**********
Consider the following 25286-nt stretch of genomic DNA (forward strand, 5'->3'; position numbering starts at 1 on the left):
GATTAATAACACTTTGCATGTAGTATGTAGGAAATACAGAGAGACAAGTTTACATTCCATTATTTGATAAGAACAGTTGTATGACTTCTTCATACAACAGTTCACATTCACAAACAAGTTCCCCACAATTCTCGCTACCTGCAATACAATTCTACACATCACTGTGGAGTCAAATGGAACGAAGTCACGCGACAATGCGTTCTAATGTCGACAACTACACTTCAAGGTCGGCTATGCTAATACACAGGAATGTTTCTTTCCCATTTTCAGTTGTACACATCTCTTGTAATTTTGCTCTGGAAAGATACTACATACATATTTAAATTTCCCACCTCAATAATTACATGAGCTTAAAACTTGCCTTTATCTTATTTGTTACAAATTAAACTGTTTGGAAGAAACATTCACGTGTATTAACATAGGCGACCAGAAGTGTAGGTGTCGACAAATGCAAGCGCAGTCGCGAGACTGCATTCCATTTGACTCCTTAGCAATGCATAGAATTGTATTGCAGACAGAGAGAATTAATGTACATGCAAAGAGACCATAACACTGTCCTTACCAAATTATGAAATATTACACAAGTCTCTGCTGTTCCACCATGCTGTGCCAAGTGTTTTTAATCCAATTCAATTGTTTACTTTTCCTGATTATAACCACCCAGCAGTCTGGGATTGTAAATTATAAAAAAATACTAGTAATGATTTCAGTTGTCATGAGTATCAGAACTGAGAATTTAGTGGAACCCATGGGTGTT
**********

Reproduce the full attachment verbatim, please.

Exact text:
Consider the following 25286-nt stretch of genomic DNA (forward strand, 5'->3'; position numbering starts at 1 on the left):
GATTAATAACACTTTGCATGTAGTATGTAGGAAATACAGAGAGACAAGTTTACATTCCATTATTTGATAAGAACAGTTGTATGACTTCTTCATACAACAGTTCACATTCACAAACAAGTTCCCCACAATTCTCGCTACCTGCAATACAATTCTACACATCACTGTGGAGTCAAATGGAACGAAGTCACGCGACAATGCGTTCTAATGTCGACAACTACACTTCAAGGTCGGCTATGCTAATACACAGGAATGTTTCTTTCCCATTTTCAGTTGTACACATCTCTTGTAATTTTGCTCTGGAAAGATACTACATACATATTTAAATTTCCCACCTCAATAATTACATGAGCTTAAAACTTGCCTTTATCTTATTTGTTACAAATTAAACTGTTTGGAAGAAACATTCACGTGTATTAACATAGGCGACCAGAAGTGTAGGTGTCGACAAATGCAAGCGCAGTCGCGAGACTGCATTCCATTTGACTCCTTAGCAATGCATAGAATTGTATTGCAGACAGAGAGAATTAATGTACATGCAAAGAGACCATAACACTGTCCTTACCAAATTATGAAATATTACACAAGTCTCTGCTGTTCCACCATGCTGTGCCAAGTGTTTTTAATCCAATTCAATTGTTTACTTTTCCTGATTATAACCACCCAGCAGTCTGGGATTGTAAATTATAAAAAAATACTAGTAATGATTTCAGTTGTCATGAGTATCAGAACTGAGAATTTAGTGGAACCCATGGGTGTT